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Activists confront traitor march


ACTIVISM. On November 30, activists from Nest 2 paid a visit to an anti-Nordic demonstration which was subsequently called off. After the Resistance Movement’s activity was covered extensively in the Swedish lying press, Nordfront contacted one of the activists to find out what really happened.

“Stop the Population Replacement”

The torchlight demonstration was organised by Helsjön Folk High School and local churches in the town of Horred, western Sweden, who claimed it was in support of “human compassion” and against “racism” and “Nazism”.

The demonstration took place in the wake of the murder of a local 17-year-old girl, Wilma Andersson, as well as several explosions in the nearby city of Borås.

Wilma had been missing since 13 November, with her 22-year-old boyfriend Ahmed Tishko having been taken into custody, suspected of her murder. After an extensive search for the teenager by hundreds of volunteers, police have now declared her deceased after discovering “a body part” belonging to her.

One of the Nordic Resistance Movement activists who took part in the action said of the demonstrators: “Their message is not something we tolerate, especially not when considering recent events in the area.”

During the demonstration, the torchlit march was met at its starting point by Resistance men who stood in the middle of the road with a banner reading “Stop the Population Replacement”. There was a minor confrontation when the demonstrators tried to push the activists and swipe at them with their torches, but they quickly calmed down and instead started going around the Resistance men.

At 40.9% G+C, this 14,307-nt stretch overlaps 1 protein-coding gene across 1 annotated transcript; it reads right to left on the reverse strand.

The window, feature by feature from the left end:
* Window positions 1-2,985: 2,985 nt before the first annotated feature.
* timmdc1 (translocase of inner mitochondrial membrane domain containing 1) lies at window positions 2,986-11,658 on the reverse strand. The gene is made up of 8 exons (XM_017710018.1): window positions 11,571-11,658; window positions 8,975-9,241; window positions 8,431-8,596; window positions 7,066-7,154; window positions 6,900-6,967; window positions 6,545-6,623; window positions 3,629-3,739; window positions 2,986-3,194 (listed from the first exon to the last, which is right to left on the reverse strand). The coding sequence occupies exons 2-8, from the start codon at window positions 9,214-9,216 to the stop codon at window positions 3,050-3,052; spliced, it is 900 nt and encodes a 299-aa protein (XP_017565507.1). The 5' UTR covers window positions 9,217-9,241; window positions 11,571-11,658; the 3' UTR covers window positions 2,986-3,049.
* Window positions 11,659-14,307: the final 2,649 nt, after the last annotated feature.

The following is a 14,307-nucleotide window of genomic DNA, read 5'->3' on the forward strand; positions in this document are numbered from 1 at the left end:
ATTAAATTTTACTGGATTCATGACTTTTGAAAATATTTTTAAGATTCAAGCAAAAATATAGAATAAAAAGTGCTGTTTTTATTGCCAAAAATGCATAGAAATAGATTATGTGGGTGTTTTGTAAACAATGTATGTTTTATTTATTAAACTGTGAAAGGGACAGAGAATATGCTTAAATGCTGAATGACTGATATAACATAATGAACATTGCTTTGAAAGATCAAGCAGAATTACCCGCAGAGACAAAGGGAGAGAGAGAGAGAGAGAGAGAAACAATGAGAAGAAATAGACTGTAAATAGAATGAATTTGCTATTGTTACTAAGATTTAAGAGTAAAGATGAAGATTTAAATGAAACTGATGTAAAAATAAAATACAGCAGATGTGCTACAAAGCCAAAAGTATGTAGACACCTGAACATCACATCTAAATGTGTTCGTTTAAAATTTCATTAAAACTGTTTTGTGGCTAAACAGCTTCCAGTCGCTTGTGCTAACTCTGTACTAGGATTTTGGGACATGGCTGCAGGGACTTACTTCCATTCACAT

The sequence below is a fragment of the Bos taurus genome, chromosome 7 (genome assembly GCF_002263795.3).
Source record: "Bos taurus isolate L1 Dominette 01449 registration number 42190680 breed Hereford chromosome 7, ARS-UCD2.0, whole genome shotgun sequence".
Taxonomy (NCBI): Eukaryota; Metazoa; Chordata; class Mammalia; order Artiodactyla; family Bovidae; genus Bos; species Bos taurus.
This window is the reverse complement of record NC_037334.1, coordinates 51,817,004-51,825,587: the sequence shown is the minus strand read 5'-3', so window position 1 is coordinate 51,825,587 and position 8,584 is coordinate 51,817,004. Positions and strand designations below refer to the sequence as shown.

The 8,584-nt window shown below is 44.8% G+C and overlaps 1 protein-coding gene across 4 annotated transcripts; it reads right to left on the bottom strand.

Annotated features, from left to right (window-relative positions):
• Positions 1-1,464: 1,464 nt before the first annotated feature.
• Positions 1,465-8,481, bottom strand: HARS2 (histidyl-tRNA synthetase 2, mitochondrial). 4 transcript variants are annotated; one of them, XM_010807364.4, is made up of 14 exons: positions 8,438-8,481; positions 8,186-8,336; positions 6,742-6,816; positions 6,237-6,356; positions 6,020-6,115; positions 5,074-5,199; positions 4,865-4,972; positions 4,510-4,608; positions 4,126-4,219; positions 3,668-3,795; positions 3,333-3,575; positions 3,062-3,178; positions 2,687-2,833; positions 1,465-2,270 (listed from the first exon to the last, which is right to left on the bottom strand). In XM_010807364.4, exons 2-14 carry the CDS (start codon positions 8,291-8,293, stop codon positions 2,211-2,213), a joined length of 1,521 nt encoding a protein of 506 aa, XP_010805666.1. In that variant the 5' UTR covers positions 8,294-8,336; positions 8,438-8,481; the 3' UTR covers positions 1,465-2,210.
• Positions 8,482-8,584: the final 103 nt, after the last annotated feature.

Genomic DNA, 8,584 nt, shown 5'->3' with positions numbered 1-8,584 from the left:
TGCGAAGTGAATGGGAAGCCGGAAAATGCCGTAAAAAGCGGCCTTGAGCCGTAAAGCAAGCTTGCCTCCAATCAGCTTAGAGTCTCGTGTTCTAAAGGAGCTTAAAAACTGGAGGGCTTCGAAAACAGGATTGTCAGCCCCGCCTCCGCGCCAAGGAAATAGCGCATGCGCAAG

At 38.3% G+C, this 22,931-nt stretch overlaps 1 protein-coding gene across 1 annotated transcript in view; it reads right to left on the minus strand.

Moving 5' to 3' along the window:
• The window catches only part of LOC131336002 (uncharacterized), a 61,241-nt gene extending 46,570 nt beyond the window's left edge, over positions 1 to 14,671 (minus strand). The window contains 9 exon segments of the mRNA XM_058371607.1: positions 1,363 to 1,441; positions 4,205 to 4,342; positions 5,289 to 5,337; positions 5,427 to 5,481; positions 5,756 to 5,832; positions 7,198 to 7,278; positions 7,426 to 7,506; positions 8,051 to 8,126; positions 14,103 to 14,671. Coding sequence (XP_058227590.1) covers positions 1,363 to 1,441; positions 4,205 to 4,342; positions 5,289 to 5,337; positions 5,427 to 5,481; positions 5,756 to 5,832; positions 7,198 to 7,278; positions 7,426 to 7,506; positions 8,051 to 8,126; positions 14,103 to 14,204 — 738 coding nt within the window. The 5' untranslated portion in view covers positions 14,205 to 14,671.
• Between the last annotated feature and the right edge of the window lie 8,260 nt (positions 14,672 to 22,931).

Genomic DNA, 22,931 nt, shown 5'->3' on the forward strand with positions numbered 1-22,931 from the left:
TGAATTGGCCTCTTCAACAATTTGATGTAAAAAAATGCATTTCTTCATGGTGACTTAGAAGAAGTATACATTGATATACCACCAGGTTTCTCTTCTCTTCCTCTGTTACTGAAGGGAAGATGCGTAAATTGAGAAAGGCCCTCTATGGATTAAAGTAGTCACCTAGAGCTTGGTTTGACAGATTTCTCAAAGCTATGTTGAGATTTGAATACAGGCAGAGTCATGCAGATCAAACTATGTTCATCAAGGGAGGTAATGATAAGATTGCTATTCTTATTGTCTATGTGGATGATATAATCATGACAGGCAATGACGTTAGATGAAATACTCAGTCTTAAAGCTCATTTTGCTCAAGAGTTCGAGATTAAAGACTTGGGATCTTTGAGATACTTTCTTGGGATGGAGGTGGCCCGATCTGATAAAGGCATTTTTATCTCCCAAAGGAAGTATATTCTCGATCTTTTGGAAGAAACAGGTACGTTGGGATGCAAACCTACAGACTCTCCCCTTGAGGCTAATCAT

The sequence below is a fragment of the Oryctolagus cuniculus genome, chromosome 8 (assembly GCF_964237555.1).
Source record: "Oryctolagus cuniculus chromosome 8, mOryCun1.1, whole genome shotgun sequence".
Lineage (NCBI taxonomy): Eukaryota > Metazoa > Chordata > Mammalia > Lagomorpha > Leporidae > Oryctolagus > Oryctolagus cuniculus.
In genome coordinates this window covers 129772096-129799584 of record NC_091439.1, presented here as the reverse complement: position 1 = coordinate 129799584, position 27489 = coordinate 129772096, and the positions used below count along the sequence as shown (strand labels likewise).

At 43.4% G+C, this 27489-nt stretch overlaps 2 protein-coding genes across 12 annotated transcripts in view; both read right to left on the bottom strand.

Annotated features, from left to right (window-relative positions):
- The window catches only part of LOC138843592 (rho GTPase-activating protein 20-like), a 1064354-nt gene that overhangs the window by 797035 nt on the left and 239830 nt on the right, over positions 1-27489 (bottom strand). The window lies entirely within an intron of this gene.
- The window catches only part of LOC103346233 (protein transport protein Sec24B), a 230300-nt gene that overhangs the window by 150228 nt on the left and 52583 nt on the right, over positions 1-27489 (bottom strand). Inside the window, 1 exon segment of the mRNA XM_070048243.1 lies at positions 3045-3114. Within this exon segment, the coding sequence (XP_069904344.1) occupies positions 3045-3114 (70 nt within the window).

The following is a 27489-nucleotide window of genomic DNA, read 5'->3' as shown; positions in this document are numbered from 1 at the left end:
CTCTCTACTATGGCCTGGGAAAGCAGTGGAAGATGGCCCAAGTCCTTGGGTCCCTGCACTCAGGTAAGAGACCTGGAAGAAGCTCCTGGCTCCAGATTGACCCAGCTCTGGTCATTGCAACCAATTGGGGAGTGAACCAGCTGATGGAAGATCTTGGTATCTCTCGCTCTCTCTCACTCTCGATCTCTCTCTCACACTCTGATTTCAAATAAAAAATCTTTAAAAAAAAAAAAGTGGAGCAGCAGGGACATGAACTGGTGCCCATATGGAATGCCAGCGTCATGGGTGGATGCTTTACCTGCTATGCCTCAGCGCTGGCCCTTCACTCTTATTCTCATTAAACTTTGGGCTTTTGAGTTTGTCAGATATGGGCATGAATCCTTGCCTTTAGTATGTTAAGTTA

The procession then deviated from its planned route and went onto a narrow road where the activists again succeeded in positioning themselves ahead of the demonstrators. The activists didn’t stop the march, but instead walked in front of it with their banner and communicated their message peacefully.

This bewildered and demoralised the demonstrators and caused their march to stop. The police were called to the scene, and many demonstrators grew tired and went home. From a total of approximately 200 attendees at the beginning, only 50 or so eventually reached the destination where speeches were to be held by people such as Lisa Dahlberg, a Social Democrat and government commissioner in the local Mark Municipality.

The police informed the Resistance Movement activists that they were suspected of harassment for protecting themselves against the demonstrators who pushed them and waved their torches at them. No one was suspected of a serious crime. One activist was arrested, but only because he refused to identify himself when the police wanted to charge him on suspicion of harassment.